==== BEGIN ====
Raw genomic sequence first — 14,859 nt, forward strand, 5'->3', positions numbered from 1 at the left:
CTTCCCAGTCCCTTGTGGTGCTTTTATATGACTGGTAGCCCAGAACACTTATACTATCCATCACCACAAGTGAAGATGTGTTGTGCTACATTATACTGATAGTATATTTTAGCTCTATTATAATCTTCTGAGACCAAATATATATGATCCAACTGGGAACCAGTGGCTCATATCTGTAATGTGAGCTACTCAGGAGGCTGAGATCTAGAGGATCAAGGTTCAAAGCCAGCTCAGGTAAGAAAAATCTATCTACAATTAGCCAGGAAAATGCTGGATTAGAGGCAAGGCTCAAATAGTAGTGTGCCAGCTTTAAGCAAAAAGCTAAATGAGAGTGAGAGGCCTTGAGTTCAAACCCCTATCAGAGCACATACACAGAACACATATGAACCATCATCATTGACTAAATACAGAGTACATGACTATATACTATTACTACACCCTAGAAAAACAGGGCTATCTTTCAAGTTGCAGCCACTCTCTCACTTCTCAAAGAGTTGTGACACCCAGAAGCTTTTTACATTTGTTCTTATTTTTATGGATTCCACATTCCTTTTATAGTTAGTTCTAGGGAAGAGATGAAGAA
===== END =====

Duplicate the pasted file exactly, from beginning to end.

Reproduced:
Raw genomic sequence first — 14,859 nt, forward strand, 5'->3', positions numbered from 1 at the left:
CTTCCCAGTCCCTTGTGGTGCTTTTATATGACTGGTAGCCCAGAACACTTATACTATCCATCACCACAAGTGAAGATGTGTTGTGCTACATTATACTGATAGTATATTTTAGCTCTATTATAATCTTCTGAGACCAAATATATATGATCCAACTGGGAACCAGTGGCTCATATCTGTAATGTGAGCTACTCAGGAGGCTGAGATCTAGAGGATCAAGGTTCAAAGCCAGCTCAGGTAAGAAAAATCTATCTACAATTAGCCAGGAAAATGCTGGATTAGAGGCAAGGCTCAAATAGTAGTGTGCCAGCTTTAAGCAAAAAGCTAAATGAGAGTGAGAGGCCTTGAGTTCAAACCCCTATCAGAGCACATACACAGAACACATATGAACCATCATCATTGACTAAATACAGAGTACATGACTATATACTATTACTACACCCTAGAAAAACAGGGCTATCTTTCAAGTTGCAGCCACTCTCTCACTTCTCAAAGAGTTGTGACACCCAGAAGCTTTTTACATTTGTTCTTATTTTTATGGATTCCACATTCCTTTTATAGTTAGTTCTAGGGAAGAGATGAAGAA